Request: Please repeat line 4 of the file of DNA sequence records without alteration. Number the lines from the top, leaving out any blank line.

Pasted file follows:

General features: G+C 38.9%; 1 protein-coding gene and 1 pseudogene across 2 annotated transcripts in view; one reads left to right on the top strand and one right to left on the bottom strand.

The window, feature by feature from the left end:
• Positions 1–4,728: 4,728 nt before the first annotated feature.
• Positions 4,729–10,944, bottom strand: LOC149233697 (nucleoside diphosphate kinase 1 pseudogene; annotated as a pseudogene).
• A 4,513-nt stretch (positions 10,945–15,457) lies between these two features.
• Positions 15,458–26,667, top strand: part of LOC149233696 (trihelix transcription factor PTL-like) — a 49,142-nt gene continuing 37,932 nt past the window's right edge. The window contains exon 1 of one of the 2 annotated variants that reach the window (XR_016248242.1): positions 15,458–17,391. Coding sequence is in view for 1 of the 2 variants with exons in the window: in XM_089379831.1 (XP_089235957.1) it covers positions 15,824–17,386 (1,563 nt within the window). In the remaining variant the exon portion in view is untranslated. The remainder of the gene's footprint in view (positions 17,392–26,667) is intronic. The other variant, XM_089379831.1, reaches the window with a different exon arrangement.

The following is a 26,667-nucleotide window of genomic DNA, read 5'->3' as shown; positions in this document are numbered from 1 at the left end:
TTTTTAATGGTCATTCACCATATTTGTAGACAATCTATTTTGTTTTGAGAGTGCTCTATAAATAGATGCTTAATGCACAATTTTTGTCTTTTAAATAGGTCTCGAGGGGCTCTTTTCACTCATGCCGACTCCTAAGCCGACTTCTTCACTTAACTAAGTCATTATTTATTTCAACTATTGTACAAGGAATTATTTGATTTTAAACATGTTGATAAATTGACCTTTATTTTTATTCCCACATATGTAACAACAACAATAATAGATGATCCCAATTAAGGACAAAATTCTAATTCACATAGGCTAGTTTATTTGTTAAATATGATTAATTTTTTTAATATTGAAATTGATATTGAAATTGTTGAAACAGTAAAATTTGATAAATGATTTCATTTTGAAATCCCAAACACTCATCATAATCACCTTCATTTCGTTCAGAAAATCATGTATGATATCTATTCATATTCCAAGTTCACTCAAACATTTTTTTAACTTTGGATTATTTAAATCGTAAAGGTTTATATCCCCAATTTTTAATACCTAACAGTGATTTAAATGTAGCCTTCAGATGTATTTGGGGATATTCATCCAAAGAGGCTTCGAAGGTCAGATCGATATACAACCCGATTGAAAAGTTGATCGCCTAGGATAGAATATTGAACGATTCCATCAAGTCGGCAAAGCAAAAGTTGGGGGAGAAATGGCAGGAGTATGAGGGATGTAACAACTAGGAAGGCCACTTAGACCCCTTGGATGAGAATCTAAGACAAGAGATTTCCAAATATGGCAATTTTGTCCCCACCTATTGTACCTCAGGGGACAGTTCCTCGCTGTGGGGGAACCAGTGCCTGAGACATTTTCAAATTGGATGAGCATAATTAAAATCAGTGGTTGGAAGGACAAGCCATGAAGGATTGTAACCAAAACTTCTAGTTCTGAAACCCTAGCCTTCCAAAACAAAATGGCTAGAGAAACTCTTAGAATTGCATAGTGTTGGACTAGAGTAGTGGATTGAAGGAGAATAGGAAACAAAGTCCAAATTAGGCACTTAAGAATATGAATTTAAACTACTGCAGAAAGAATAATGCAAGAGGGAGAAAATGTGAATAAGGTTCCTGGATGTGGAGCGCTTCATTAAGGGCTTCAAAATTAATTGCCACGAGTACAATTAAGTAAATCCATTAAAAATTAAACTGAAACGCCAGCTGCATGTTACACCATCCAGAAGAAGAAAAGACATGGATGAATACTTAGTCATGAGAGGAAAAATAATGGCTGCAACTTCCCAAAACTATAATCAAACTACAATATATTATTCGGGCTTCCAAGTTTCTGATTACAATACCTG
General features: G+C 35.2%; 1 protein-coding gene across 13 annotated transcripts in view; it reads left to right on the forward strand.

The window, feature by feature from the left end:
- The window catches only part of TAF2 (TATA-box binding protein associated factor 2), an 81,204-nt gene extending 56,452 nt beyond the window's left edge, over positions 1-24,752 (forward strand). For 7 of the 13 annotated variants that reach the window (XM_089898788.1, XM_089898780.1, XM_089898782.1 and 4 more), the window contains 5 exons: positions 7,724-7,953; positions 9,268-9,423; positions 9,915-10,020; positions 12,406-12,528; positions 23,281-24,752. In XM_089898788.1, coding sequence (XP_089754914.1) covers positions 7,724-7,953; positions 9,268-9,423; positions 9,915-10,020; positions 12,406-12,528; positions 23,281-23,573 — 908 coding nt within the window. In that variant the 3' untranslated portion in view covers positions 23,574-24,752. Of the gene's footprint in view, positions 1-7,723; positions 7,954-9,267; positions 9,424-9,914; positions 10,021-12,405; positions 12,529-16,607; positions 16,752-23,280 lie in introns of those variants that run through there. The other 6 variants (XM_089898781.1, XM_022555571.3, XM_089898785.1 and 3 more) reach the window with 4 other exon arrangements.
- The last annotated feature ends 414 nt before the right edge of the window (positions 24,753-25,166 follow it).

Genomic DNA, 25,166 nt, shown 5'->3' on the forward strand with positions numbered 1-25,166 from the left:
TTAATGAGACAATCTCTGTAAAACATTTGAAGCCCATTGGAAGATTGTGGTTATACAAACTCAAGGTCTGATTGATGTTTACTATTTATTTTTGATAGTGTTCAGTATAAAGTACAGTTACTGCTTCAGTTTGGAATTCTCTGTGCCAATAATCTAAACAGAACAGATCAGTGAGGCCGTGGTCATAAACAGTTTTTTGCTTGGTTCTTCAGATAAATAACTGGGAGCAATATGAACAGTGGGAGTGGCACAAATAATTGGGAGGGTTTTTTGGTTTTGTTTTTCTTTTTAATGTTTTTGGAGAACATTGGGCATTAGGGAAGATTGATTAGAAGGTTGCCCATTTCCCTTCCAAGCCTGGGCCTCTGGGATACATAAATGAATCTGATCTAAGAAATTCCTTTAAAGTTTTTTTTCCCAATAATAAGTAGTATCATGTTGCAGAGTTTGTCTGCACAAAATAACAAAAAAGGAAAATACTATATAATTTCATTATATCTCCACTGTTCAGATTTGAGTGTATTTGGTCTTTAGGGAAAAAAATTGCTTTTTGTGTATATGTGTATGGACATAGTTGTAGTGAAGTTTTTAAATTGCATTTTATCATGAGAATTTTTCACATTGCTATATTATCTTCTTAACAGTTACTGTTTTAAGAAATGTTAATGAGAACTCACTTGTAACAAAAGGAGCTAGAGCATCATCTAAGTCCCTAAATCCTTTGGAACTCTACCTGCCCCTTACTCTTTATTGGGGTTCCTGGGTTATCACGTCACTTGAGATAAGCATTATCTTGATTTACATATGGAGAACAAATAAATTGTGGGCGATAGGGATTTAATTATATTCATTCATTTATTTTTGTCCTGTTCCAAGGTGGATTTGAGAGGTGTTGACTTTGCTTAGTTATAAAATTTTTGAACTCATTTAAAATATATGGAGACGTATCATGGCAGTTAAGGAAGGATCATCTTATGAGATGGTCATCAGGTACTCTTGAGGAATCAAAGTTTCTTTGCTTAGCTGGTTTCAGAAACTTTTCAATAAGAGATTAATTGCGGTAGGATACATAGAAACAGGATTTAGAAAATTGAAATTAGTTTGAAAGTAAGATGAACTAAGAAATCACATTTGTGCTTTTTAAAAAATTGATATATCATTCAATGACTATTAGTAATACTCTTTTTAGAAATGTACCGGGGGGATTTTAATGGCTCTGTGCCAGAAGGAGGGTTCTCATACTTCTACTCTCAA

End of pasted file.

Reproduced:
• Positions 4,729–10,944, bottom strand: LOC149233697 (nucleoside diphosphate kinase 1 pseudogene; annotated as a pseudogene).